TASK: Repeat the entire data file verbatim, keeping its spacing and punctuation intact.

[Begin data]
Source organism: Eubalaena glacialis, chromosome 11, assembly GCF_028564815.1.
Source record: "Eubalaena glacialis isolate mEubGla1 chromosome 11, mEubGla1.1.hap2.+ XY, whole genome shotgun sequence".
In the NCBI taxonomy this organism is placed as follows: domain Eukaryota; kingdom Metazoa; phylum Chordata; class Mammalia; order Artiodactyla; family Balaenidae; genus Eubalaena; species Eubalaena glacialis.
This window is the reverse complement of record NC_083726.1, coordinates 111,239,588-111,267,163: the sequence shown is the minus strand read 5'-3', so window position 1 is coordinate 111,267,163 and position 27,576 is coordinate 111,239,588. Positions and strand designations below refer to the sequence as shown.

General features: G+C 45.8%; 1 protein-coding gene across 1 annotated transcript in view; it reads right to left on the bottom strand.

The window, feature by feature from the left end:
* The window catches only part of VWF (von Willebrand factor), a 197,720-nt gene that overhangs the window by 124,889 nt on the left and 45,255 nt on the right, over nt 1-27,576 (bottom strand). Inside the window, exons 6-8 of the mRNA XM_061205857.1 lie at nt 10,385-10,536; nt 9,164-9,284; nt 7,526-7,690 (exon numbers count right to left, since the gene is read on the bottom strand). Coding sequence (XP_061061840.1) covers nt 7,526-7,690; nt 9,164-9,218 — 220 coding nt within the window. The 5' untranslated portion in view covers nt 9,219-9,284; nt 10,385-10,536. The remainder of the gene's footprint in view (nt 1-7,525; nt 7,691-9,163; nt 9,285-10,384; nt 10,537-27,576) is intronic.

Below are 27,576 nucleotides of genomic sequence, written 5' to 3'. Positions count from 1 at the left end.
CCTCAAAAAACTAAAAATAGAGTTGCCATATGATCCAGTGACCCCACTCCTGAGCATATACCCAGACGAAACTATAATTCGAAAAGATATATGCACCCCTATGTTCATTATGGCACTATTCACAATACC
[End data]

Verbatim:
Source organism: Eubalaena glacialis, chromosome 11, assembly GCF_028564815.1.
Source record: "Eubalaena glacialis isolate mEubGla1 chromosome 11, mEubGla1.1.hap2.+ XY, whole genome shotgun sequence".
In the NCBI taxonomy this organism is placed as follows: domain Eukaryota; kingdom Metazoa; phylum Chordata; class Mammalia; order Artiodactyla; family Balaenidae; genus Eubalaena; species Eubalaena glacialis.
This window is the reverse complement of record NC_083726.1, coordinates 111,239,588-111,267,163: the sequence shown is the minus strand read 5'-3', so window position 1 is coordinate 111,267,163 and position 27,576 is coordinate 111,239,588. Positions and strand designations below refer to the sequence as shown.

General features: G+C 45.8%; 1 protein-coding gene across 1 annotated transcript in view; it reads right to left on the bottom strand.

The window, feature by feature from the left end:
* The window catches only part of VWF (von Willebrand factor), a 197,720-nt gene that overhangs the window by 124,889 nt on the left and 45,255 nt on the right, over nt 1-27,576 (bottom strand). Inside the window, exons 6-8 of the mRNA XM_061205857.1 lie at nt 10,385-10,536; nt 9,164-9,284; nt 7,526-7,690 (exon numbers count right to left, since the gene is read on the bottom strand). Coding sequence (XP_061061840.1) covers nt 7,526-7,690; nt 9,164-9,218 — 220 coding nt within the window. The 5' untranslated portion in view covers nt 9,219-9,284; nt 10,385-10,536. The remainder of the gene's footprint in view (nt 1-7,525; nt 7,691-9,163; nt 9,285-10,384; nt 10,537-27,576) is intronic.

Below are 27,576 nucleotides of genomic sequence, written 5' to 3'. Positions count from 1 at the left end.
CCTCAAAAAACTAAAAATAGAGTTGCCATATGATCCAGTGACCCCACTCCTGAGCATATACCCAGACGAAACTATAATTCGAAAAGATATATGCACCCCTATGTTCATTATGGCACTATTCACAATACC